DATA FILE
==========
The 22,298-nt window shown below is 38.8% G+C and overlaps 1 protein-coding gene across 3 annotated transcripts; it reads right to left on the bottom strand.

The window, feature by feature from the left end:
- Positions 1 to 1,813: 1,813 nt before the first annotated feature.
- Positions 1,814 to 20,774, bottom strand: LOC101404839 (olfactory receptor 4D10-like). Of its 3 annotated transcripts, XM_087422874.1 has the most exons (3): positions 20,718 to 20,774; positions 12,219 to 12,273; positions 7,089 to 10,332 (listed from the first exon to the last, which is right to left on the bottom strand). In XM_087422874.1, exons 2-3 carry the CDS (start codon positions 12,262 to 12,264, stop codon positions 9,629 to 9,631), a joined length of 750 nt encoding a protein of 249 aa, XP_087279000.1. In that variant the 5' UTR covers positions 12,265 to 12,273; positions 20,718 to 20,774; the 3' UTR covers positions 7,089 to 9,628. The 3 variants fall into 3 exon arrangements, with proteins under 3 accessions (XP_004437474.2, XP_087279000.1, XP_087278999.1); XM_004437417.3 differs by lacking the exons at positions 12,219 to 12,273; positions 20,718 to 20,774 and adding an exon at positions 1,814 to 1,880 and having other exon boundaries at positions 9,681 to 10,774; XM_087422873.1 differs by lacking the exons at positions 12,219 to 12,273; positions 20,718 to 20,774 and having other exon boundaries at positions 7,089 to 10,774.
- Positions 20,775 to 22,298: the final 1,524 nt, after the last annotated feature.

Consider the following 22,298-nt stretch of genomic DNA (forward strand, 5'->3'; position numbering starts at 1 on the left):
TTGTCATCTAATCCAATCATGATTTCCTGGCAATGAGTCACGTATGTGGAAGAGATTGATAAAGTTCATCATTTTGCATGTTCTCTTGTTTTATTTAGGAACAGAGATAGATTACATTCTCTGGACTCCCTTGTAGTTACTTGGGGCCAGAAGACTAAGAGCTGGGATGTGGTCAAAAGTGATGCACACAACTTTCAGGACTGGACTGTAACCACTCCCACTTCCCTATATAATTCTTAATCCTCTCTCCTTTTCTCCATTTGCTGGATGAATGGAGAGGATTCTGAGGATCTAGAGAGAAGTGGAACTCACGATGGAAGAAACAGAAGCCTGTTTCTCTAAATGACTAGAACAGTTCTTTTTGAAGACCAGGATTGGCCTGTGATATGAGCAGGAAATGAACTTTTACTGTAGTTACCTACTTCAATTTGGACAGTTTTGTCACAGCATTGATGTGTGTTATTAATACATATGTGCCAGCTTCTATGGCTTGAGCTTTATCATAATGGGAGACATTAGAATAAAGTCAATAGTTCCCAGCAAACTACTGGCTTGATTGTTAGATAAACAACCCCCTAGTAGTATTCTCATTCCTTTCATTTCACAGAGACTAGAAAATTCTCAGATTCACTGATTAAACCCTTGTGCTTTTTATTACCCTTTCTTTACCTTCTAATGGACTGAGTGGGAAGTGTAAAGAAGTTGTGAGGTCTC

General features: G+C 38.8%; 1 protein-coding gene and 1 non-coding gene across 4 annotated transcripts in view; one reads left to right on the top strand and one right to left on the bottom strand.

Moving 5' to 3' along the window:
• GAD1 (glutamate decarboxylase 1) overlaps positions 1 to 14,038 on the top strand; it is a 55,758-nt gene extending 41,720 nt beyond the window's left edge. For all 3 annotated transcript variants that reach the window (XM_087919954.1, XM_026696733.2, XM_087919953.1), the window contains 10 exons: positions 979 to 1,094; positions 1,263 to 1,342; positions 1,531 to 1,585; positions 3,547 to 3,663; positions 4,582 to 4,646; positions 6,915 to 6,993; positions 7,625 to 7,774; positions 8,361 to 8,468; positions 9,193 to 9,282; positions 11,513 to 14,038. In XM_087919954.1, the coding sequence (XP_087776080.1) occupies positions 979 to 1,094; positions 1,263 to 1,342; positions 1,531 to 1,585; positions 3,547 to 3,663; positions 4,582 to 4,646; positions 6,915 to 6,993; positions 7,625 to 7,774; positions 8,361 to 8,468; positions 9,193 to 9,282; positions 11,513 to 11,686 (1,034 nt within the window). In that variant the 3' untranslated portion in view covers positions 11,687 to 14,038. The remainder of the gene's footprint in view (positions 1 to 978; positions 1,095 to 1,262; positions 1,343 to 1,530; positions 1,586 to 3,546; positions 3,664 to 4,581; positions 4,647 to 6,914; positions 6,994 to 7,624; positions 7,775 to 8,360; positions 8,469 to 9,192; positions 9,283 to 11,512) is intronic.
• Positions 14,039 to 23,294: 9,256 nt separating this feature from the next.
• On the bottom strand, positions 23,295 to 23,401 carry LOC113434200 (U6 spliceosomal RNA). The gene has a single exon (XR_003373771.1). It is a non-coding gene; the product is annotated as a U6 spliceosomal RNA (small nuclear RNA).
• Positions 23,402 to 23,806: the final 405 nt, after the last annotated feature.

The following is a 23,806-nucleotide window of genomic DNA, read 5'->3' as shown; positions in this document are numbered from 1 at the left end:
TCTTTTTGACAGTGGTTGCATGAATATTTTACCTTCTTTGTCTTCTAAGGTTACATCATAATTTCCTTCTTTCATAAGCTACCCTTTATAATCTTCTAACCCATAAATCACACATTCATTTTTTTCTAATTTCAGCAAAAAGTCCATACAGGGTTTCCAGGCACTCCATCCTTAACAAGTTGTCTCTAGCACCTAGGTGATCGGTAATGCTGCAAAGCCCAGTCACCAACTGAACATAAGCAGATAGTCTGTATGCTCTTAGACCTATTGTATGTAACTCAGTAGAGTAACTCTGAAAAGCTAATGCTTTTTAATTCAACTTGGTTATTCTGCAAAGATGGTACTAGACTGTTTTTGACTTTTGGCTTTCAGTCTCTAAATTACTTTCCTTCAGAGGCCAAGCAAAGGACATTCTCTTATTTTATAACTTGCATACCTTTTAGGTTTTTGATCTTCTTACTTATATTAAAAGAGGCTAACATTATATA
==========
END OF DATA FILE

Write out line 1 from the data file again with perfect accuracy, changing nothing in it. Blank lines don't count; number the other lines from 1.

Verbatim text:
The 22,298-nt window shown below is 38.8% G+C and overlaps 1 protein-coding gene across 3 annotated transcripts; it reads right to left on the bottom strand.